Name of Assigned Judge Virginia M. Kendall Sitting Judge if Other or Magistrate Judge than Assigned Judge
For the foregoing reasons, the Court denies S.J.'s motion to amend her complaint and file the proposed Third Amended Complaint.
O[ For further details see text below.] Docketing to mail notices.
On January 23, 2009, Plaintiffs S.J. Sr., on her own behalf and as next friend to S.J. Jr., a minor (collectively "S.J."), filed this suit against her charter school, the City of Chicago ("the City"), an unnamed Chicago police officer, and school security guard Sarah Boynes, asserting violations of her civil rights and other state law claims arising from a strip search of S.J. at her school. S.J. now seeks to amend her complaint again, near the close of fact discovery, to name Chicago police officer Emma Brunson as a defendant in place of the previously unknown "Jane Doe" police officer. For the reasons set forth below, the Court denies S.J.'s motion.
Each iteration of S.J.'s complaint alleges that Jane Doe, an unnamed Chicago police officer, participated in the strip search of Plaintiff. (See, e.g., Second Amend. Compl., Doc. 96.) The City produced in discovery a report generated three days after S.J. sued the City that disclosed Officer Brunson's name. Officer Brunson also appeared in the City's Rule 26 disclosures and gave a deposition in the case. Originally, the Court set fact discovery to close on October 29, 2010. The Court then granted various extensions of fact discovery to allow for depositions of specific witnesses, and ordered fact discovery closed on April 1, 2011. (See Doc. 125.) On March 17, 2011, Plaintiff moved to amend her complaint, substituting in Officer Brunson, and attached her proposed fourth complaint ("proposed complaint"). (Doc. 126.) The proposed complaint brings six claims against Officer Brunson: three claims under 42 U.S.C. § 1983 for violations of S.J.'s civil rights for the strip search, as well as pendant state claims for assault and battery, intentional infliction of emotional distress ("IIED"), and false imprisonment. (See Doc. 126-1.) City opposes the motion for two independent reasons: (1) S.J. delayed too long in naming Officer Brunson, and (2) the amendment would be futile because it would not satisfy a motion to dismiss and does not state a viable theory of liability.
Rule 15(a)(2) requires the Court's leave to amend a complaint at this point in the case. See Fed. R. Civ. P. 15(a)(2). Though Rule 15(a)(2) reflects a liberal attitude in allowing amendments to pleadings, leave should not be granted where the moving party has unduly delayed amending the pleading, the amendment would cause undue prejudice to the opposing party, or where the amendment would be futile. See Airborne Beepers & Video, Inc. v. AT&T Mobility LLC, 499 F.3d 663, 666 (7th Cir. 2007). Though delay by itself is not sufficient, "the longer the delay, the greater the presumption against granting leave to amend . . . ." King v. Cooke, 26 F.3d 720, 723 (7th Cir.1994) (internal citation omitted). An amendment is futile when it would not survive a motion to dismiss or fails to state a valid theory of liability. See Garcia v. City of Chicago, 24 F.3d 966, 970 (7th Cir. 1994)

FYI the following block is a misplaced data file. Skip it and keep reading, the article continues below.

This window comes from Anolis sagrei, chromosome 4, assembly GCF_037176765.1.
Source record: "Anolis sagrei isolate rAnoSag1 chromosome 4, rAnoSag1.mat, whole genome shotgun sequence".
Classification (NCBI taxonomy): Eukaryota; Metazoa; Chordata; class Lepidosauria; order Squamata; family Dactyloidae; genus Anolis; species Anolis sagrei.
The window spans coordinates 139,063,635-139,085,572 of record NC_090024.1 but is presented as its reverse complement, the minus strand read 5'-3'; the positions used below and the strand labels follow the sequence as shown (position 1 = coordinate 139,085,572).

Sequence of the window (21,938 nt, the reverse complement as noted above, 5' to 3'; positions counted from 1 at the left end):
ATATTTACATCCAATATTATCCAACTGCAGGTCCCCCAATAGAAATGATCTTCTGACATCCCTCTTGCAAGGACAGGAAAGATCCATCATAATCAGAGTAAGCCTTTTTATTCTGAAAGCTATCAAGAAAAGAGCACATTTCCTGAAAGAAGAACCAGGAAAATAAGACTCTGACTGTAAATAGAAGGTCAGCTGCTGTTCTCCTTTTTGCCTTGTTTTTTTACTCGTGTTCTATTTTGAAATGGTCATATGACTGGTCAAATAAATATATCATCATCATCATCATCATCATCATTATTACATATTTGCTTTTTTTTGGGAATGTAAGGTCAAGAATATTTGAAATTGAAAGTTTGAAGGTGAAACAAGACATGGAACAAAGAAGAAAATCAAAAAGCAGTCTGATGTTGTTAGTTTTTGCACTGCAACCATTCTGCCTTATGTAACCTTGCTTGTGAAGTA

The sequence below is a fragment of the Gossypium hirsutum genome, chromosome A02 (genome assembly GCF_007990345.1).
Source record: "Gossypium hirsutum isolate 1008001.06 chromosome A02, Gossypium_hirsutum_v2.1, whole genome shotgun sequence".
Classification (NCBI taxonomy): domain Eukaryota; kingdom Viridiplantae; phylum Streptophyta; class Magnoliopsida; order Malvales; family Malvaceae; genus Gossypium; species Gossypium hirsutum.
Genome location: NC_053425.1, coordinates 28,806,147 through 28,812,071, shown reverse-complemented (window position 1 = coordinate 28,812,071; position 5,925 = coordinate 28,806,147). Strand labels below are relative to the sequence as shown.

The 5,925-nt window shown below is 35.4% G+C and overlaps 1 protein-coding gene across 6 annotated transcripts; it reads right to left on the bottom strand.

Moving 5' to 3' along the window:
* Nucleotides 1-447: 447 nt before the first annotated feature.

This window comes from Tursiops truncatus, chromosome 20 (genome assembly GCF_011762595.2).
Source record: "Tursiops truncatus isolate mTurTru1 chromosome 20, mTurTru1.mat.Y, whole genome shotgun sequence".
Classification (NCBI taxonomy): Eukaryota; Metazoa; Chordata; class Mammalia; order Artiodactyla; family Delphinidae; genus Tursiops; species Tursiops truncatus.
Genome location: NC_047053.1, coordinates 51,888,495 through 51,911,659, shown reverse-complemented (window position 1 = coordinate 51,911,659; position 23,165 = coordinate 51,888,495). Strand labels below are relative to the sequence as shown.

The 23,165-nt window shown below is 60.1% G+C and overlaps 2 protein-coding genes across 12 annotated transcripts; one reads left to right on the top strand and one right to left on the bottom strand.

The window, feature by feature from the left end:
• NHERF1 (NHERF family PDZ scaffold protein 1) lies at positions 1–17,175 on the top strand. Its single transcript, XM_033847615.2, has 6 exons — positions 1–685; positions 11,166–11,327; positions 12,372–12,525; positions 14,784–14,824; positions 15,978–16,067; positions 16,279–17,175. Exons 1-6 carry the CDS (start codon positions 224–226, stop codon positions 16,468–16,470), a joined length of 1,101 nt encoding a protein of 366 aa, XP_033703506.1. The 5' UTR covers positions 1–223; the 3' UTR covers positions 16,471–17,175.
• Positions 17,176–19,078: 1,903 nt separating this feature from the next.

S.J.'s motion to amend, made on the eve of the close of fact discovery-and months after fact discovery was originally scheduled to close-is not timely. See Continental Bank, N.A. v. Meyer, 10 F.3d 1293, 1298 (7th Cir. 1993) (finding a district court did not abuse its discretion when it denied a motion to amend the complaint because the facts had long been known to the plaintiff). In her motion, S.J. gives no reason for the delay in naming Officer Brunson. When he presented the motion, S.J.'s counsel stated that S.J. held back on her motion until the deposition testimony of the school security guard, another defendant in the case, suggested that Officer Brunson was at least at the school that day, and that testimony corroborated S.J.'s position that a Chicago police officer was present for the strip search. Counsel's representation does not justify S.J.'s delay. S.J. did not need the security guard's corroboration to sue Officer Brunson, only S.J.'s good faith basis that a Chicago police officer participated in the strip search, and that Officer Brunson was that Chicago police officer. The alleged involvement of a Chicago police officer in the strip search is not a new theory - it was plead in the original complaint. Given that Officer Brunson was named in City's Rule 26 disclosures and S.J. knew enough about her identity and involvement to depose her, S.J. must have known enough, early in discovery and before the majority of the key depositions, to name Officer Brunson as Jane Doe.
The City would be prejudiced by Officer Brunson becoming a defendant so late in the case. The City did not have the benefit of deposing S.J. or any other witness knowing that Officer Brunson was, in fact, the Chicago police officer that S.J. believes participated in the strip search. ) Indeed, counsel for the City told the Court that Officer Brunson and Boynes stated in their depositions that Officer Brunson was not present at the school for the strip search, so it was reasonable for the City to operate under the assumption that Jane Doe was someone else.
Finally, S.J.'s assertion that no new discovery will be required is problematic for two reasons. First, S.J.'s might not need additional discovery, but the City probably will because it did not know Officer Brunson was Jane Doe for the entire discovery period. See id. (finding "[i]f the amendment were allowed, the [defendant] would have been put to additional discovery, and thus prejudiced."). Second, her statement that no new discovery is required suggests that S.J. could have named Officer Brunson earlier. See Kleinhans v. Lisle Sav. Profit Sharing Trust, 810 F.2d 618, 625 (7th Cir.1987) (noting that "claiming that the granting of his motion ...